Genesis 14 describes an alliance of Mesopotamian and Elamite kings who, by using the King’s Highway and turning back to Palestine by way of the Dharb ‘azza, successfully campaign against an alliance of kings of the Dead Sea region which has paid tribute to them for 12 years, but rebelled on the 13th. After a battle in the Valley of Siddim (southern part of Dead Sea, which was disconnected from the main part until the 4th century BC), and a plundering of Sodom and Gomorrah (not total destruction; that would be needed for later) the kings go away, carrying off Lot, Abram’s nephew. Abram then chases the Mesopotamo-Iranian kings to Dan, then splits up his army and routs the Mesopotamo-Iranians at Hobah, north of Damascus, bringing back Lot and his possessions. He is then blessed by the priest-king Melchizedek of Salem. Abram then gives this priest-king a tenth of his riches and accepts nothing but the share that belongs to his helpers from the king of Sodom.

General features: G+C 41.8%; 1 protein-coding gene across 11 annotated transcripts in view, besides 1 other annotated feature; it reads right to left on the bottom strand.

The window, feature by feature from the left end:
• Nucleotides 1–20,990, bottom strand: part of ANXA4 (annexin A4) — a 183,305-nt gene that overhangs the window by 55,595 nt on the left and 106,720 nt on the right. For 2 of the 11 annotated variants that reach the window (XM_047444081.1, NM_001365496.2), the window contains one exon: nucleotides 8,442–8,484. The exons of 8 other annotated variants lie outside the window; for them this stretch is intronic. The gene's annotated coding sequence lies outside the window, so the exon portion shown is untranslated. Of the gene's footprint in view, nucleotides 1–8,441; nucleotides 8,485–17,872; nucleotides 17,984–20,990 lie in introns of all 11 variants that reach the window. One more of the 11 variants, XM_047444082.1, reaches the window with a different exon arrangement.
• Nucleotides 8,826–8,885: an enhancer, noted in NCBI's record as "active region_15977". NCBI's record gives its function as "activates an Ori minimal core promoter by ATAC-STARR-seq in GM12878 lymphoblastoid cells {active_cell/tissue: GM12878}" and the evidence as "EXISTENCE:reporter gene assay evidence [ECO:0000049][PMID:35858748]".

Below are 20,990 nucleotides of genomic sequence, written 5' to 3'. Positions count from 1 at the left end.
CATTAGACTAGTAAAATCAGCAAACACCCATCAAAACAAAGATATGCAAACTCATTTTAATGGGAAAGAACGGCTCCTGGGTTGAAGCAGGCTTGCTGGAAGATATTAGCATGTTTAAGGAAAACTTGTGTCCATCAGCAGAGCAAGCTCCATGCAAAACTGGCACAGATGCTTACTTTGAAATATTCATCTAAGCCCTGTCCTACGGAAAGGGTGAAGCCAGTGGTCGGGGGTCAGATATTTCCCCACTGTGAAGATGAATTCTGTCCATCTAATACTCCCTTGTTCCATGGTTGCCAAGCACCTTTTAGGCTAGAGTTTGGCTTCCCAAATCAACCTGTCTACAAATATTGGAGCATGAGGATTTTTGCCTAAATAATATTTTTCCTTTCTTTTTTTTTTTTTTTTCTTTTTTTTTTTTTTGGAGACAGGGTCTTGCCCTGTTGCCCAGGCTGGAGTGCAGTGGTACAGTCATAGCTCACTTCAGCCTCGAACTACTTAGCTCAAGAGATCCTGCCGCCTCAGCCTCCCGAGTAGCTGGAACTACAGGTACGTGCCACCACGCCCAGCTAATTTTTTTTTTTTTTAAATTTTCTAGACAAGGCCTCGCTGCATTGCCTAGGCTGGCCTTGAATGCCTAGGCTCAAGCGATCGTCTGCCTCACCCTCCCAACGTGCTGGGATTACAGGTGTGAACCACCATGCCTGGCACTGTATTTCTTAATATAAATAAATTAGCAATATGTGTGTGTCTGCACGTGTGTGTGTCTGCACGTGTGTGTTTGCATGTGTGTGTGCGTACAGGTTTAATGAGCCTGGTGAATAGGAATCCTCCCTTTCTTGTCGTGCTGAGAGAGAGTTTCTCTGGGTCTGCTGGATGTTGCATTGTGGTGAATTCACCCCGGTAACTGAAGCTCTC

The moment I re-read the chapter, it instantly reminded be of another biblical incident: this one. Since Genesis 14 is obviously of a date later than 733 BC, when Tiglath Pileser conducted the first campaign from Mesopotamia against Palestine, and likely earlier than the campaign of Alexander, when campaigns from Mesopotamia became, except for a Parthian one in the 1st C BC, non-existent, it most likely dates to either the Assyrian, Babylonian, or Persian periods. Since there were no kings in Palestine except on the Coast after the Babylonian period, it seems quite likely the Genesis 14 narrative reflects pre-exilic conditions. Since the narrative mentions a king of Elam as chief of the coalition, it most likely dates after the rise of the Median empire. If this is so, then the narrative is very likely a satire on Zedekiah’s futile attempt to escape from Jerusalem to the Jordan Valley. One might also point out that both “Zedek”iah and Melchi”zedek” of Salem have the same name element “zedek”; “righteousness”. In short, the Genesis 14 narrative very likely dates to between the rise of the Median empire and that of Alexander the Great, likely on the earlier end of that range, and is inspired by the last days of the Kingdom of Judah.

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